Eric Garner died protesting (or evading, take your pick) taxes, along with violating the diktats of a bureaucratic government that has grown too remote from the people and too oppressive not just over black men, whose lives do matter and is among the reasons that the pro-life movement exists, but over all Americans. We are all subjects to the bureaucracy’s whims, and less and less true citizens as the bureaucracy grows more powerful. Garner didn’t need to die for that, he shouldn’t have died for that, but the officers involved aren’t guilty of murder.
May the protests remain peaceful.
4 hurt as party floor caves in
February 5, 2012
NJ woman chides NYC smoker, gets stabbed with pen
Apr 20, 2011
NEW YORK – A New Jersey woman was stabbed in the face with a pen on a New York City subway train after she tried to stop a man from lighting a cigarette.
The assault occurred on a crowded No. 3 train near the Chambers Street station during Tuesday's morning rush.
Witnesses told the Daily News and the New York Post that an argument quickly escalated when Evelyn Seeger asked the man not to smoke. The witnesses say two riders were trying to restrain the man when he pulled out a pen and slashed Seeger's face.
Seeger, of Nutley, N.J., was treated at a hospital and released.
Police charged the man with felony assault and criminal possession of a weapon.
March 14, 2010
Health Dept. to yank permits of nightclubs that scoff at New York City's cigarette smoking ban
January 27th 2010
BY Samuel Goldsmith, DAILY NEWS STAFF WRITER
It may be closing time for some of Manhattan's hottest nightclubs, where the young and hip are arrogantly flouting the city's smoking ban.
The Health Department is moving to shutter five A-list clubs after an undercover sting showed they let their high-flying clientele light up inside again and again.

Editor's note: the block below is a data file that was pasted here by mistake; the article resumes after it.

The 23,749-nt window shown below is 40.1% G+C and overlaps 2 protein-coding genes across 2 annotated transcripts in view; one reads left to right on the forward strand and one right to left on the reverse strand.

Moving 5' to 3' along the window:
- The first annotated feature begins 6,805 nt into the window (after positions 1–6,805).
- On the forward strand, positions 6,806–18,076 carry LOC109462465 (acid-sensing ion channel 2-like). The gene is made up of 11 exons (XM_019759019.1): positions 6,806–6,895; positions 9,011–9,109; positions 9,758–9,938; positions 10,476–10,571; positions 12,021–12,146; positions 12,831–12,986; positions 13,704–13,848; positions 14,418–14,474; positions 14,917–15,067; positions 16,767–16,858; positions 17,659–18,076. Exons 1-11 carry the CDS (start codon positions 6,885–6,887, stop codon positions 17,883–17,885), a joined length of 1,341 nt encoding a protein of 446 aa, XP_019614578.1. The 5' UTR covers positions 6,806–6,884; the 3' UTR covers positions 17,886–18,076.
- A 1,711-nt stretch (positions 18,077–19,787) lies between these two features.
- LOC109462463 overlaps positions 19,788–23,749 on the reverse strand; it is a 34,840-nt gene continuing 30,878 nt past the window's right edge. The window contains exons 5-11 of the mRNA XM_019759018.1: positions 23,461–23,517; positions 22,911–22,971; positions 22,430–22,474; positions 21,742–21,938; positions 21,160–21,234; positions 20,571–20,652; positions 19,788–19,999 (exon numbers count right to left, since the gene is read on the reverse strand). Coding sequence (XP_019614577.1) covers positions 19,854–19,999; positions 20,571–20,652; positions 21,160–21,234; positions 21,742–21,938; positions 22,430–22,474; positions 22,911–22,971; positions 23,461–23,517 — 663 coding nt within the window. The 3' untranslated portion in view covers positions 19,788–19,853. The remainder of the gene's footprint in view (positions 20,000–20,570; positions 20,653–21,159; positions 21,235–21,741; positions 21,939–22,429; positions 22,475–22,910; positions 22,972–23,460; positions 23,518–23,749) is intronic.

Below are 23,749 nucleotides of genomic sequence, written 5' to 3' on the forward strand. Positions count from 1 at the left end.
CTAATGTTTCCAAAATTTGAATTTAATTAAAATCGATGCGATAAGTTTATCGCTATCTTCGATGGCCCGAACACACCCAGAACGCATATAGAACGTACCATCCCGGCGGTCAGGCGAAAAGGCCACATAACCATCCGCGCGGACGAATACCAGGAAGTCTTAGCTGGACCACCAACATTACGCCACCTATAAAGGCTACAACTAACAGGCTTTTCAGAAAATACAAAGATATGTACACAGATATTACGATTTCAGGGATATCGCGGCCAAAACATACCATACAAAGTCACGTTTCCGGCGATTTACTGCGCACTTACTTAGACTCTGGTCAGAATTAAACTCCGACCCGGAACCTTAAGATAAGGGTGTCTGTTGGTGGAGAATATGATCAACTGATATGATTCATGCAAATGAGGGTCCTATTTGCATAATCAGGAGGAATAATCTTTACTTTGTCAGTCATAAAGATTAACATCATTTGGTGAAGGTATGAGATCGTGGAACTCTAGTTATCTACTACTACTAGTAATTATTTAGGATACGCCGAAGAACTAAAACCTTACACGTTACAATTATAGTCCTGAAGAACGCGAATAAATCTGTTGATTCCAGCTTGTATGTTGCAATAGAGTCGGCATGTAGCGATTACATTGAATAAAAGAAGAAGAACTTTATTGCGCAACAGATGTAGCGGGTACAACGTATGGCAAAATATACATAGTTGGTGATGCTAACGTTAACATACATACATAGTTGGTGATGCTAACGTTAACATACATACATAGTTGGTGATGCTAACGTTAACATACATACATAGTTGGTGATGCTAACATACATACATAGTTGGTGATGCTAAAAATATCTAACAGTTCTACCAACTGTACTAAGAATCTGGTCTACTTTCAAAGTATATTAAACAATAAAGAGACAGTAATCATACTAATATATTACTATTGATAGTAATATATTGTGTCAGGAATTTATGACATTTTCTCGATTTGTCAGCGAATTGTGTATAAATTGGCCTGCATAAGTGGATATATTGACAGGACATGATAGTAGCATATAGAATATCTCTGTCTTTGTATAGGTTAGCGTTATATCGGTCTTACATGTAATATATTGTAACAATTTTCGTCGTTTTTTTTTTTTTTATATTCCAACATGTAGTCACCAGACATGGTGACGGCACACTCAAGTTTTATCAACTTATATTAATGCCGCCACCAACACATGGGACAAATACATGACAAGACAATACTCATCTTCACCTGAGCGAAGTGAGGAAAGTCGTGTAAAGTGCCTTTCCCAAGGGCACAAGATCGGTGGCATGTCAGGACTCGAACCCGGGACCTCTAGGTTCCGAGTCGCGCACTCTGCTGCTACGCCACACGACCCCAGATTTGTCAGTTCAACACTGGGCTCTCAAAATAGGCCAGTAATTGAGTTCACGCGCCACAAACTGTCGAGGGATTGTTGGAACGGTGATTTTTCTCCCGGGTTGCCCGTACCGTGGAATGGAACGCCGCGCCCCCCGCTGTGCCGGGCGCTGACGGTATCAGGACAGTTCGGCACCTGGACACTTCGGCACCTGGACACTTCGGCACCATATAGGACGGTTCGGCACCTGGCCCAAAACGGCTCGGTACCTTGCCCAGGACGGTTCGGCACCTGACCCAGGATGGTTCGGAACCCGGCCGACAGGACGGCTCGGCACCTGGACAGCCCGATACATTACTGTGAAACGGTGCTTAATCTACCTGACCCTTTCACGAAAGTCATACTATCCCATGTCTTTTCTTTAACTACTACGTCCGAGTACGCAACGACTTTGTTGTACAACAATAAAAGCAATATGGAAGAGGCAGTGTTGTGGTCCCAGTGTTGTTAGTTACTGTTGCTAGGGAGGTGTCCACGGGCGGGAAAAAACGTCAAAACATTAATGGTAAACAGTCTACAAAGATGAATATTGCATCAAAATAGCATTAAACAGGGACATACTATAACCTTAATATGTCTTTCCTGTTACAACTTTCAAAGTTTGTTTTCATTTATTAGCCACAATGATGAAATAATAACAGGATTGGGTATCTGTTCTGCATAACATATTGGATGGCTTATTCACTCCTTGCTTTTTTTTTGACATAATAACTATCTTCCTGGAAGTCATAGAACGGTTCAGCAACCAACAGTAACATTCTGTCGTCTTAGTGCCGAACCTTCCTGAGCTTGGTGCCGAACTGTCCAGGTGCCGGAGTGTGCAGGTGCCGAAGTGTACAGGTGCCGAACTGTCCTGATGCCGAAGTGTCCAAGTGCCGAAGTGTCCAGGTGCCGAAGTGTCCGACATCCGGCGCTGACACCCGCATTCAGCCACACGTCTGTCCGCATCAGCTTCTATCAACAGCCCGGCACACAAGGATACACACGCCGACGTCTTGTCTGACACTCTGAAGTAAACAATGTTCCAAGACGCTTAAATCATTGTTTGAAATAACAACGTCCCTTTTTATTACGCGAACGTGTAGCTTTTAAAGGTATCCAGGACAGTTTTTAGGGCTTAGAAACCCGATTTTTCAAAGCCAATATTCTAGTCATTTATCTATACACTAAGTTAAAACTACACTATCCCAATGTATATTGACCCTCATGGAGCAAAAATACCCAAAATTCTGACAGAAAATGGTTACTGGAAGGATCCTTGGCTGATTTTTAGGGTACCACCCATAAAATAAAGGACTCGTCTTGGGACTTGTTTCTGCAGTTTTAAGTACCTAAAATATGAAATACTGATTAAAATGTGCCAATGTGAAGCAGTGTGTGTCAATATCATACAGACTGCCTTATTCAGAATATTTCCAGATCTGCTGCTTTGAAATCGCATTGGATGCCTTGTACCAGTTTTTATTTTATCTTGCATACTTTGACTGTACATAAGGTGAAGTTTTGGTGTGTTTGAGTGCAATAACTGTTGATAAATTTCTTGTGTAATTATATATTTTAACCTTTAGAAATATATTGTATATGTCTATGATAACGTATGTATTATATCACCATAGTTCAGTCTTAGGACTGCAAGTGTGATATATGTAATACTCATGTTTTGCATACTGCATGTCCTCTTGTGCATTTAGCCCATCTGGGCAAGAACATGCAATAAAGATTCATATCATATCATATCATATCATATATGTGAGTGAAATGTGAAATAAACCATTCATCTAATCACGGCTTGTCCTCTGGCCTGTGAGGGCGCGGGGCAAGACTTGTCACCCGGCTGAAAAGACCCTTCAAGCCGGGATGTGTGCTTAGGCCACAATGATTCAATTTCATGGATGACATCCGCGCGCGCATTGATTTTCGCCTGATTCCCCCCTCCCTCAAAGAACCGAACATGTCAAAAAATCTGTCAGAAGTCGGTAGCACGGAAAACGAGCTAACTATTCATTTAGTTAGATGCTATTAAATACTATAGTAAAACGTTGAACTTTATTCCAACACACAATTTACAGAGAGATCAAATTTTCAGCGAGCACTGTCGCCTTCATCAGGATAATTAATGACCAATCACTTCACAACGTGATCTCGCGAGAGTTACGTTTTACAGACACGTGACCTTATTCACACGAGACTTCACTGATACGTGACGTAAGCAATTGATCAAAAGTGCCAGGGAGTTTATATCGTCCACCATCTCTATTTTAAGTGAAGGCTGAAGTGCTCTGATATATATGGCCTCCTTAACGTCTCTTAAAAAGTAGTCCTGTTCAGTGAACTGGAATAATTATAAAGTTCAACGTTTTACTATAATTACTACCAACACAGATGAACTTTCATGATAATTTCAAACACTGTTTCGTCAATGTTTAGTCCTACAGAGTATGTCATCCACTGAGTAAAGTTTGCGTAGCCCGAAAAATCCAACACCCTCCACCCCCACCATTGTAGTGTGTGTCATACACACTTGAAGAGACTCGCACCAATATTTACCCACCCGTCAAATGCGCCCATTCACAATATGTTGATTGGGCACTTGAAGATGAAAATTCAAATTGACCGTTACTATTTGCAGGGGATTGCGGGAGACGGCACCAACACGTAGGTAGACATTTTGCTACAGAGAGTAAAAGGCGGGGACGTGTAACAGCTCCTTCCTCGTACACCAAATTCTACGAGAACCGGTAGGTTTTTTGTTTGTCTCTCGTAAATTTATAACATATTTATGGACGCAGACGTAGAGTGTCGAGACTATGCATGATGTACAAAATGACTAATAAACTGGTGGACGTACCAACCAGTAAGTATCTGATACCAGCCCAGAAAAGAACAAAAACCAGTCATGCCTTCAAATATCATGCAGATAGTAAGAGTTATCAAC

The velvet-rope violators include TheBox on the lower East Side and Chelsea's M2 Ultra Lounge, which just last week hosted Sean (Diddy) Combs' blowout bash for his son's 16th birthday, officials said.
The clubs are scheduled to appear today before a city tribunal, where officials will try to yank their food and beverage permits – a fatal blow that would put the kibosh on alcohol sales.
The move is by far the city's most aggressive attempt to crack down on bars and clubs that turn a not-so-blind eye when their customers crave a smoke.
"We looked at our data and felt like these businesses continue to flaunt that they break the law," said Daniel Kass, acting deputy commissioner for environmental health. "They pay fines as a cost of doing business. We needed a new approach."
Kass dispatched teams of sharply dressed spies to the clubs, where they nursed drinks – and looked for smokers.
"We went out and stumbled upon some pretty flagrant disregards for the law, and decided we weren't interested in settling with these establishments," Kass said.
After the ban was implemented in 2003, bars busted for smoking were fined $200 to $2,000.
Not this time.
A city judge will decide whether the Health Department has enough evidence to pull the clubs' permits for "willful and continuous disregard" of the ban.
"We think we have a good case," said department lawyer Thomas Merrill. "I think we will shut them down."
Other clubs on the hot seat are The Imperial in the Flatiron District, Southside Night Club in Little Italy and Lit Lounge in the East Village.
A handful of others will be named by the city in the coming weeks.
The most egregious offender is M2 Ultra Lounge, the department said. Undercover inspectors found dozens of smokers in plain sight during five recent visits – and even bathroom attendants selling loose cigarettes for $2.
"The cigarettes are out in the open, you just have to ask for one," said one inspector.
M2 Ultra Lounge owner Joey Morrissey said he gains nothing by having smoking in his club and has tried everything to stop it except take away cigarettes or toss out offenders.
"We can kick them out, but we would be kicking people out all night long and starting altercations," Morrissey said. "You don't want to risk having fights."
Morrissey said the city can do more to help, like ticketing people who smoke at the club instead of punishing the establishment.
"You're not going to find someone in a club this big," he said of the 35,000-square-foot space.